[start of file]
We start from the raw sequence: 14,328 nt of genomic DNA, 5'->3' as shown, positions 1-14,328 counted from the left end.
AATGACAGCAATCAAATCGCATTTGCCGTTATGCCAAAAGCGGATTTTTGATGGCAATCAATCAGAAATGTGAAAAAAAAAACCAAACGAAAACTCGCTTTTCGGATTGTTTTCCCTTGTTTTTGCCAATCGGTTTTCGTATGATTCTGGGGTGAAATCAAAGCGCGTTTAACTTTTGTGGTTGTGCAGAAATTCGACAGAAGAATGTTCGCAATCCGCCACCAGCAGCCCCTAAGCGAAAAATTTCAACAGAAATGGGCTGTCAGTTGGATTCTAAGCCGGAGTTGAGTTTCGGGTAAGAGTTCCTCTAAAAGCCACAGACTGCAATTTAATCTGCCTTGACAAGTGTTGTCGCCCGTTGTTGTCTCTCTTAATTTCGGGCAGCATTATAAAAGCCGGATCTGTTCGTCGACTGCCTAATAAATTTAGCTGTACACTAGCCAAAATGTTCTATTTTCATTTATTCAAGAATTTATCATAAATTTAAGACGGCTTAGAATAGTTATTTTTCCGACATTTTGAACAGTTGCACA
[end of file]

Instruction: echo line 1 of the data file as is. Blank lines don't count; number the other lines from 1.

We start from the raw sequence: 14,328 nt of genomic DNA, 5'->3' as shown, positions 1-14,328 counted from the left end.